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After Birth (Hardcover)
"Ari is the profane, generous, poetic, desperate, loving, terrified best friend we all hope for. Sleep-deprived and thrumming with the electricity of new motherhood, she stumbles upon pockets of community and support in places expected and unexpected that cut through her small-town isolation and the clutch of post-partum depression. Elisa Albert wields humor like a blade in relaying Ari’s thoughts, and is a master of conveying the gorgeous struggle of birth and all that comes after."— Katie P.
April 2015 Indie Next List
“Ari is the profane, generous, poetic, desperate, loving, and terrified best friend we all hope for. Sleep-deprived and thrumming with the electricity of new motherhood, Ari stumbles upon pockets of community support in places both expected and unexpected that cut through her small-town isolation and the clutch of postpartum depression. Albert wields humor like a blade in relaying Ari's thoughts, and she is a master of conveying the gorgeous struggle of birth and all that comes after.”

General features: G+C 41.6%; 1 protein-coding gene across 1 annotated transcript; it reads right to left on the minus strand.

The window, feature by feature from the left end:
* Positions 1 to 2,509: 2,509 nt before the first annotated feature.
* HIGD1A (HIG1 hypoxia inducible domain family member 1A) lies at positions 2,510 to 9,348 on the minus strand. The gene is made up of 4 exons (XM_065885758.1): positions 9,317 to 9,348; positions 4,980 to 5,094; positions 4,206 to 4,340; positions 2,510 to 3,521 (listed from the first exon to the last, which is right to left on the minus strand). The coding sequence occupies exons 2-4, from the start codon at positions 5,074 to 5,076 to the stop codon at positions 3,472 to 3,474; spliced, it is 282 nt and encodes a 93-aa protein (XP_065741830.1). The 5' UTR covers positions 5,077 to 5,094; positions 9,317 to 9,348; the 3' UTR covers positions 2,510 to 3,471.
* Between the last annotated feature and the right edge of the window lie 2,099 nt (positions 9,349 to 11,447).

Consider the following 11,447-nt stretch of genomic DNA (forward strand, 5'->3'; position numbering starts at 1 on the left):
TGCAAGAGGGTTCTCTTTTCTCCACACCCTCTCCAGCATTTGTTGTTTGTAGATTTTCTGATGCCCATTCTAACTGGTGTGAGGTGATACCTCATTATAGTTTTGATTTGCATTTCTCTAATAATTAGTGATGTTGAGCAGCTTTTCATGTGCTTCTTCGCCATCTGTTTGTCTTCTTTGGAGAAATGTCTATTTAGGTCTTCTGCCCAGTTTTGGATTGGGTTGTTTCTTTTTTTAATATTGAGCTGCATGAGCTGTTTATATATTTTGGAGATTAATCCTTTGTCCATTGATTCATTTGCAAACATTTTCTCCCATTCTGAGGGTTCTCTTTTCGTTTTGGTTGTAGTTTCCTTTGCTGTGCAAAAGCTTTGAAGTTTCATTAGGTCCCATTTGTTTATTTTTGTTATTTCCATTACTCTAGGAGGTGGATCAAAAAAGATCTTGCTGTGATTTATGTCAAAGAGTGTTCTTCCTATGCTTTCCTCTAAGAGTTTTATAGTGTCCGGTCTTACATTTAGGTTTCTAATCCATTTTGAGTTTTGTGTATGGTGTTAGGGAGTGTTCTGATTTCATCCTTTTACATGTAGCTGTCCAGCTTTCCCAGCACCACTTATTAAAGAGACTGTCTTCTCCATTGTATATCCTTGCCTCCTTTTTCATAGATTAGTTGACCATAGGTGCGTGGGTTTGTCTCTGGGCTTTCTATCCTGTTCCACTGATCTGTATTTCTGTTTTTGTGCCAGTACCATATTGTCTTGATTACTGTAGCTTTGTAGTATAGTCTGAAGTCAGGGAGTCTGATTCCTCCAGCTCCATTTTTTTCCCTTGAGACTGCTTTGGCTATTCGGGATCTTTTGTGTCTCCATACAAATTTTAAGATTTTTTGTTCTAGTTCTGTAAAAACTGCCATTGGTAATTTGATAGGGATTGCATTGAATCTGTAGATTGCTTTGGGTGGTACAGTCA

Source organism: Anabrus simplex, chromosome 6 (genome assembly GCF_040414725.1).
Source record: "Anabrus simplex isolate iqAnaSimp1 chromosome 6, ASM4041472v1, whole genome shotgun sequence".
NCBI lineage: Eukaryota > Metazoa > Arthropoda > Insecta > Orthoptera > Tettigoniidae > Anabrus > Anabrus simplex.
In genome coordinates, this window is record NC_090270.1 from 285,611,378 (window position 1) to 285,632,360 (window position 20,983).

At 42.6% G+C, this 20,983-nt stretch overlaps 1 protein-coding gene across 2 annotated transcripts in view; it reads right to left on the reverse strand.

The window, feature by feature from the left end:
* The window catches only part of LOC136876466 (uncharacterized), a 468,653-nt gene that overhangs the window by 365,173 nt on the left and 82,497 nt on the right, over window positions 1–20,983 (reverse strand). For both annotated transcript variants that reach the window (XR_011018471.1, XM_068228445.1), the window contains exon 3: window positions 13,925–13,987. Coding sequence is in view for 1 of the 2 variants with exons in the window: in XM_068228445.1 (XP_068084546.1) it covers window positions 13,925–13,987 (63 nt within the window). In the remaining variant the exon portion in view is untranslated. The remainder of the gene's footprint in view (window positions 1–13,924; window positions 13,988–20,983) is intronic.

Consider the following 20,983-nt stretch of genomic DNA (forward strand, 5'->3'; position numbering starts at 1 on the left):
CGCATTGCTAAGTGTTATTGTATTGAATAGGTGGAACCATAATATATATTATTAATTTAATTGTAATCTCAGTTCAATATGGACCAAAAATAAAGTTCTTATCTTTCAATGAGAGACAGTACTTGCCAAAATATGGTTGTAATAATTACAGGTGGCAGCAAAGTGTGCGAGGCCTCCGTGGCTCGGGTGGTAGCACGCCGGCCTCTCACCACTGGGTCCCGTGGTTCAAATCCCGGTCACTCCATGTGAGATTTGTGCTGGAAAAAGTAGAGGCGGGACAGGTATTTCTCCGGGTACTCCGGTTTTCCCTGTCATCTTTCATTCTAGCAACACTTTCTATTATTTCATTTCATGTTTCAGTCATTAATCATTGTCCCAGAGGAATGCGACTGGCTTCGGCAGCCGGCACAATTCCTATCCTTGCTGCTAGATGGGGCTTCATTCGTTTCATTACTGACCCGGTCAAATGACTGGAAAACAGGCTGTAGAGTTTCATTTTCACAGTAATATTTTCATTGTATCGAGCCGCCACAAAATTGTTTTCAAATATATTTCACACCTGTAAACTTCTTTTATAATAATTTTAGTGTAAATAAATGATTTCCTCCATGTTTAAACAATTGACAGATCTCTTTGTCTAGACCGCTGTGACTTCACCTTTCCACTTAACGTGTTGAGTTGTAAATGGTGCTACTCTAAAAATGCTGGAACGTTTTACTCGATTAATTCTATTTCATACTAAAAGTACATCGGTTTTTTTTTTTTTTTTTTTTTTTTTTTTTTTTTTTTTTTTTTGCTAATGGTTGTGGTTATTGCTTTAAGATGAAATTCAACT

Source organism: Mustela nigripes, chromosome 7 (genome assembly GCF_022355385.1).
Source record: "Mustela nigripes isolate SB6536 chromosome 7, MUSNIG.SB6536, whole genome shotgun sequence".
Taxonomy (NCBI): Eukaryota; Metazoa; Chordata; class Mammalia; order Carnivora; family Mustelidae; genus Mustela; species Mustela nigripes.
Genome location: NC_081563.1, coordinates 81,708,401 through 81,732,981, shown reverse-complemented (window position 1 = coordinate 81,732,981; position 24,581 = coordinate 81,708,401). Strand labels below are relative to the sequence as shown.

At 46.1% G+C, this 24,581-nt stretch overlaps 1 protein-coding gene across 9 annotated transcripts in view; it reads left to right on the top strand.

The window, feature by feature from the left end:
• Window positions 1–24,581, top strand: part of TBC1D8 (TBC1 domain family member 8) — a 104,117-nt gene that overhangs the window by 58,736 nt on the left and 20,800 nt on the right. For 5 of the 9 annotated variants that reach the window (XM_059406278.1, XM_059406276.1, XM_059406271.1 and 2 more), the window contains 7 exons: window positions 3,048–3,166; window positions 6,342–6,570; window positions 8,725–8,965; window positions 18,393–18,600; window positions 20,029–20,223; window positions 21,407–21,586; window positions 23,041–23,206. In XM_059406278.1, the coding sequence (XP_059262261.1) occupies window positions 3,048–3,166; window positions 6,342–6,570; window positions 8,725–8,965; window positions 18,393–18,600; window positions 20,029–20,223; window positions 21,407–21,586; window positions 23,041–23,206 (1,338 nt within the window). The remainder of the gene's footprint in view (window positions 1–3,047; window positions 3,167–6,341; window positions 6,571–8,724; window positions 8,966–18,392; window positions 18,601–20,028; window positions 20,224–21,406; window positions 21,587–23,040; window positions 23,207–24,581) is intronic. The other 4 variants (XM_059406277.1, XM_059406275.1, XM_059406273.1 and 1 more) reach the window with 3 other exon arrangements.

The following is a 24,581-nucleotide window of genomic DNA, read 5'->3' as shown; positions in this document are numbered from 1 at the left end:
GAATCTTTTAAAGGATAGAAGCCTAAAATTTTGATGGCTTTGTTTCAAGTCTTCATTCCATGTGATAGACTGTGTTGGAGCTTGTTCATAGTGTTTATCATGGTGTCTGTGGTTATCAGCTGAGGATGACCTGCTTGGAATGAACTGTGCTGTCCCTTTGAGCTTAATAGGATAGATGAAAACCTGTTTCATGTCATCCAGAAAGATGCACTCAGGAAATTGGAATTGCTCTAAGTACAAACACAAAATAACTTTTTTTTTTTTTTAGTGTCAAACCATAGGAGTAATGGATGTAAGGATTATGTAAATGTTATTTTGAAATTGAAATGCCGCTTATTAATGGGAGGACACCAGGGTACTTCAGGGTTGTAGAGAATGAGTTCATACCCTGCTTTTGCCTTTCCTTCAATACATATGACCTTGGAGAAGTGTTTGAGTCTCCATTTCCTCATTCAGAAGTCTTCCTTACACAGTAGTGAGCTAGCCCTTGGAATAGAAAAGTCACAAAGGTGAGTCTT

— Katie Presley, Book People, Austin, TX
A widely acclaimed young writer's fierce novel, in which childbirth and new motherhood are as high stakes a proving ground as any combat zone
A year has passed since Ari gave birth to Walker, though it went so badly awry she has trouble calling it "birth" and still she can't locate herself in her altered universe. Amid the strange, disjointed rhythms of her days and nights and another impending winter in upstate New York, Ari is a tree without roots, struggling to keep her branches aloft.
When Mina, a one-time cult musician -- older, self-contained, alone, and nine-months pregnant --moves to town, Ari sees the possibility of a new friend, despite her unfortunate habit of generally mistrusting women. Soon they become comrades-in-arms, and the previously hostile terrain seems almost navigable.
With piercing insight, purifying anger, and outrageous humor, Elisa Albert issues a wake-up call to a culture that turns its new mothers into exiles, and expects them to act like natives. Like Lionel Shriver's We Need to Talk About Kevin and Anne Enright's The Gathering, this is a daring and resonant novel from one of our most visceral writers.